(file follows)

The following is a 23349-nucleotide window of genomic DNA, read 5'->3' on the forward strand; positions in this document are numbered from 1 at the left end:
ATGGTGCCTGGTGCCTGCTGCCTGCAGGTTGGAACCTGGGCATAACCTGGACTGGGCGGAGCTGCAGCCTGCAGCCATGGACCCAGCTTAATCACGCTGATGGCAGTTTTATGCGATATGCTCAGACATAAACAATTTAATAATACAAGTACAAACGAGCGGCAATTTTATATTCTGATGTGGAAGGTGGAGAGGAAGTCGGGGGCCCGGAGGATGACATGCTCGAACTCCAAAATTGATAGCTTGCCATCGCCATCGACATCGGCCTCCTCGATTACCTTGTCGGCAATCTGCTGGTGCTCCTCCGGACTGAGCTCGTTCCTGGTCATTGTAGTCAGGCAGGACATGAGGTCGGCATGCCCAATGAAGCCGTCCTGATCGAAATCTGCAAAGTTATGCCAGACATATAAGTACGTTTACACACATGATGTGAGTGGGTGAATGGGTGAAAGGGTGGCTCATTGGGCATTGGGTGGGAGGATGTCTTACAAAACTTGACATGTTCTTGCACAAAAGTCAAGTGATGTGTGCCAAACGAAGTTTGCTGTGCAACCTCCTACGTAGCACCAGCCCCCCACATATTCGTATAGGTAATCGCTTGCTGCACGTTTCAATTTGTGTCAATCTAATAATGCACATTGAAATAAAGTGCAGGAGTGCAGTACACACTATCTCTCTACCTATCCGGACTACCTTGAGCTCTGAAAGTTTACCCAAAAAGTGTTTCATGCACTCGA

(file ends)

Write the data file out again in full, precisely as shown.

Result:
The following is a 23349-nucleotide window of genomic DNA, read 5'->3' on the forward strand; positions in this document are numbered from 1 at the left end:
ATGGTGCCTGGTGCCTGCTGCCTGCAGGTTGGAACCTGGGCATAACCTGGACTGGGCGGAGCTGCAGCCTGCAGCCATGGACCCAGCTTAATCACGCTGATGGCAGTTTTATGCGATATGCTCAGACATAAACAATTTAATAATACAAGTACAAACGAGCGGCAATTTTATATTCTGATGTGGAAGGTGGAGAGGAAGTCGGGGGCCCGGAGGATGACATGCTCGAACTCCAAAATTGATAGCTTGCCATCGCCATCGACATCGGCCTCCTCGATTACCTTGTCGGCAATCTGCTGGTGCTCCTCCGGACTGAGCTCGTTCCTGGTCATTGTAGTCAGGCAGGACATGAGGTCGGCATGCCCAATGAAGCCGTCCTGATCGAAATCTGCAAAGTTATGCCAGACATATAAGTACGTTTACACACATGATGTGAGTGGGTGAATGGGTGAAAGGGTGGCTCATTGGGCATTGGGTGGGAGGATGTCTTACAAAACTTGACATGTTCTTGCACAAAAGTCAAGTGATGTGTGCCAAACGAAGTTTGCTGTGCAACCTCCTACGTAGCACCAGCCCCCCACATATTCGTATAGGTAATCGCTTGCTGCACGTTTCAATTTGTGTCAATCTAATAATGCACATTGAAATAAAGTGCAGGAGTGCAGTACACACTATCTCTCTACCTATCCGGACTACCTTGAGCTCTGAAAGTTTACCCAAAAAGTGTTTCATGCACTCGA